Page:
Stylistically there seems no filmmaker so simultaneously simple and complex as Robert Bresson. There is something to be said for intellectually stimulating films of his nature that do not pander to any kind of audience, but rather presents its ideas in a semi-objective way in order that viewers can approach the film thoughtfully, as almost a piece of philosophy or literature.
L’argent, being a film about the problem with capitalist culture, might be found to be hypocritical if it indulged in the marketable emotional manipulation that other movies proudly use. Bresson uses his style to say that money is the root of evil, and thus entertainment is discarded and avoided in order to reject the capitalist concepts of emotional satisfaction and popcorn nonsense. The film showcases the direct correlation between a child’s minor crime and the final axe murder of an entire family that takes place at the end of the movie. Some significance could come from the fact Yvonne is arrested in the final scene while in a restaurant, where at the beginning of the film he was originally accused of forgery. Back then he was appalled at the accusation, but here he turns himself in as his transformation is completed. He’s gone from innocent victim to guilty killer. This is the thesis of the film; money corrupts absolutely, not only those pursuing it, but everyone around its pursuit. Through the distinct acting of his models, the cinematic language of the film, and the strong editing choices that don’t cut much of the fluff, Bresson gives us this ideology.
Of course, to say Bresson gives us anything is laughable. The film takes very great care to make sure that it doesn’t “give” the audience any commercially likeable quality of its own to grasp. Entertainment value is not simply something Bresson has no interest in exploring, but rather is intentionally avoided in the movie as if it were an indulgent sin. Bresson reinforces this intentionality in his book, Notes on the Cinematograph. There he says, “It is useless and silly to work specially for a public. I cannot try what I am making, at the moment of making it, except on myself. Besides, all that matters is to make well”. Bresson’s writing seems to be an intentional lack of care of whether his films have universal appeal or not, but rather a concentration on the craft of his filmmaking.
His film L’argent is an oddity in its lack of strong acting choices, except in the choice not to have them at all. Oftentimes when one considers a filmmaker’s style, they think of the director’s choices in cinematography, blocking, production design, and subject matter. While some of those will be touched upon here, it is worth highlighting what I feel directors are less known for, even though one might consider it their primary function: directing actors. While the oddly flat performances in a Wes Anderson film or exaggerated expressions in a Terry Gilliam movie might give us a pause, for the most part we attribute these choices to the actors rather than the directors. It is Bill Murray delivering to us these dry Anderson lines, and Depp who makes the radical character decisions in Fear and Loathing in Las Vegas. Bresson strips us of that option in L’argent by simply giving us non-actors to watch and having them all move in almost exactly the same way as one another. Gone are any distinguishable mannerisms from one character to the next in the tradition with which silent film stars such as Charlie Chaplin revolutionized the screen. Instead, our actors do what they must, say their lines, and continue from scene to scene. Even the “emotional” actions, such as when Yvonne bangs on the door to his cell, or when a child cries as his family is axed down towards the end of the film, are done with the robotic kind of precision that brings to mind The Terminator. The audience is not to empathize, nor live in the moment, but instead to see it. This is a reoccurring theme in this analysis. Note that these are Bresson’s choices, not the actors’, as he clearly states in his book Notes on the Cinematograph “Do not try, and do not wish, to draw tears from the public with the tears of your models, but with this image rather than that one, this sound rather than that one, exactly in their place.” In his direction of actors, which he refers to as models, the filmmaker cares not for any sort of immersion or successful illusion of emotion, but rather using his tools of cinema (all of which he classifies as simply “cinematography”) to illustrate his themes without feeling.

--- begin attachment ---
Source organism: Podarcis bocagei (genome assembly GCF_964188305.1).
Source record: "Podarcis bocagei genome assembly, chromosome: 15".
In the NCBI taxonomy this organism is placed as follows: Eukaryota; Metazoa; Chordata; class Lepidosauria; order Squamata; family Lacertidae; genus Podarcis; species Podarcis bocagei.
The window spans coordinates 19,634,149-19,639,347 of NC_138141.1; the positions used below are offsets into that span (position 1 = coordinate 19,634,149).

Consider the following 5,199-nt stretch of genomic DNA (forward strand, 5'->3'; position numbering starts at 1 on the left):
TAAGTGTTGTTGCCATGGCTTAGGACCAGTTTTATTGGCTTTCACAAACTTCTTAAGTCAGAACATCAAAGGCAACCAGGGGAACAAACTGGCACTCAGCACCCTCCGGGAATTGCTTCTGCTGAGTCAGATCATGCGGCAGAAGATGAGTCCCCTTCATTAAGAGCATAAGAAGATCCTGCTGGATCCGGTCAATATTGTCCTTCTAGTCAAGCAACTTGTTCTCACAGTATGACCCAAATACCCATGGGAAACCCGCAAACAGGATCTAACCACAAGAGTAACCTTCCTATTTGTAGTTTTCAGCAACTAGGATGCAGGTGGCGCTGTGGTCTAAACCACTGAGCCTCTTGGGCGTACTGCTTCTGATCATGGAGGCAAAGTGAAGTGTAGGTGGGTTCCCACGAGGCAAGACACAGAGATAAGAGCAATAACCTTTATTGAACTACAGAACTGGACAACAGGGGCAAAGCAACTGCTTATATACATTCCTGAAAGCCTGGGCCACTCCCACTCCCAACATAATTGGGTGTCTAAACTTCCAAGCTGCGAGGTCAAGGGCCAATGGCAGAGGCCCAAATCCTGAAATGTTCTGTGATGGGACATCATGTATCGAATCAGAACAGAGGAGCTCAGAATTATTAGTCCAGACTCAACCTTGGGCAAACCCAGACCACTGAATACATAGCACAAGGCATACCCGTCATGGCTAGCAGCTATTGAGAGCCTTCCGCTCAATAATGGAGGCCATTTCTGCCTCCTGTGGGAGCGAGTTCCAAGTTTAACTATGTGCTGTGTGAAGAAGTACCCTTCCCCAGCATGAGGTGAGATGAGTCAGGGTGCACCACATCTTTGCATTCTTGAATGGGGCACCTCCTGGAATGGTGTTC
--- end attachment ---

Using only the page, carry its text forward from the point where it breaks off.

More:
By stripping emotion from the actor’s expressions and body language, Bresson makes his point feel more like an intellectual argument without a bias. Rather than trying to get you to sympathize with Yvon as a sad man down on his luck, he has the actor portraying the character act rather stoically throughout the film. It would be much easier to dismiss this rant against capitalism as sentimental hogwash if the film had an emotional core. (It is the same technique an essay writer might employ by using large very objective seeming words in order to get his point across; it makes him seem smarter.) Even the grey haired woman at the end of the film, who may be the most sentimental character, has no expression after getting slapped, nor when she is about to be murdered. The film cuts away from both of these moments.